Sometimes we need to self-sign an SSL certificate and of course the internet is filled with guides on how to do it. But what about when we need to sign an already issued Certificate Signing Request with our own Certificate Authority?
Most of what I’ve found on this topic requires a few steps to get this done and I must say that one of the most detailed guides I have found is at https://jamielinux.com/docs/openssl-certificate-authority/index-full.html. However this post does not intend to be a fully detailed guide, but a quick and dirty way to to create a CA and sign a CSR without much hassle.
Be aware that if you’re using these for a public website the certificate generated through this method will prompt an error on browsers since we’re not a recognized CA. If you’d like a free valid certificate you could use Let’s Encrypt or StartSSL.
If you’re going to be issuing a lot of certificates it’s best if you assemble the structure explained in Jamie Nguyen’s article in order to have more control.
The process The first thing to do is create a work directory and cd into it.
$ mkdir custom_CA $ cd $_
Then we generate a new CA key file inside this directory.
$ openssl genrsa -out rootCA.key 2048
Now we need a certificate to sign the request. This will ask some information such as country, state, hostname, etc. Keep in mind that this is the CA’s information and not the site’s or entity that requests the certificate information.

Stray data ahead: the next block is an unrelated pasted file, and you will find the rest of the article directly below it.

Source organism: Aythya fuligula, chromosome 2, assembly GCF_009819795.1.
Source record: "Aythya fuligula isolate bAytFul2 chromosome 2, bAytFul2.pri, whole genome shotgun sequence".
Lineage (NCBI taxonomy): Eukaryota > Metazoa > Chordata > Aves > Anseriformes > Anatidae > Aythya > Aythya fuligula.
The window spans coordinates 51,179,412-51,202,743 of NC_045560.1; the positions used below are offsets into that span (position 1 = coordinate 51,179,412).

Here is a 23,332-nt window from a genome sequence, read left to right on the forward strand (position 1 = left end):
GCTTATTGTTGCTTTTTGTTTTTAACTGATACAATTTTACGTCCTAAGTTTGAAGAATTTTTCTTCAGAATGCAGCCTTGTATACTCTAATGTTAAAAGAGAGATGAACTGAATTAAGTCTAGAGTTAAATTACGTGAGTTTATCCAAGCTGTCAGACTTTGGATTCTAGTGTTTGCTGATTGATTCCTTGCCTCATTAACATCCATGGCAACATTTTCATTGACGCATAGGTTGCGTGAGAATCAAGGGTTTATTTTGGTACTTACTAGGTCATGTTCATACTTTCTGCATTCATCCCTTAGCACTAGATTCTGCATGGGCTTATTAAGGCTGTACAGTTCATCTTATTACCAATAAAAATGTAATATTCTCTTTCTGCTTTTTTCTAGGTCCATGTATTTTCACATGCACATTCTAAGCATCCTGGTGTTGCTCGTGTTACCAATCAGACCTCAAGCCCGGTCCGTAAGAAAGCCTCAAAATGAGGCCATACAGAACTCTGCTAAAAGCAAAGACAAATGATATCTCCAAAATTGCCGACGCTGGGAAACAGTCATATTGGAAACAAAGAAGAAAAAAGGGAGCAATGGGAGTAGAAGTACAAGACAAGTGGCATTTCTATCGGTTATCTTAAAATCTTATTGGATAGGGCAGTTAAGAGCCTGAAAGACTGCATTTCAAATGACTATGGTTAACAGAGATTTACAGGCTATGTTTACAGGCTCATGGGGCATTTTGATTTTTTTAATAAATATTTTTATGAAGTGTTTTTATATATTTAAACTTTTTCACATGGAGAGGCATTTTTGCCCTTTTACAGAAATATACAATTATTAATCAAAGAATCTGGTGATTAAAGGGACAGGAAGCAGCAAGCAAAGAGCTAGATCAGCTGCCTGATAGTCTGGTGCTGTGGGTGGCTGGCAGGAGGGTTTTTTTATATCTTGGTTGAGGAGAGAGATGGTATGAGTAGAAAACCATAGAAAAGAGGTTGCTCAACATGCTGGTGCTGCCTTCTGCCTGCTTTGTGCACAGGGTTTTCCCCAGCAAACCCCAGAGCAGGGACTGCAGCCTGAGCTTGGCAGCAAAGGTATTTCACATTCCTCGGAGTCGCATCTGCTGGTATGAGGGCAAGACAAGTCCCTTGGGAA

$ openssl req -x509 -new -nodes -key rootCA.key -sha256 -days 1024 -out rootCA.pem
Then we’ll copy the CSR file into the folder we’re working on. In this case the file is named example_com.csr and currently resides in my home folder.
$ cp ~/example_com.csr custom_CA/
Sign the CSR generating a new certificate.
$ openssl x509 -req -in example_com.csr -CA rootCA.pem -CAkey rootCA.key -CAcreateserial -out example_com.crt -days 365 -sha256
As a final step we verify that the generated certificate matches the signing request. For this we can use the modulus option in openssl and generate an MD5 hash and visually compare. The output of both commands should be identical.
$ openssl req -noout -modulus -in example_com.csr | openssl md5 $ openssl x509 -noout -modulus -in example_com.crt | openssl md5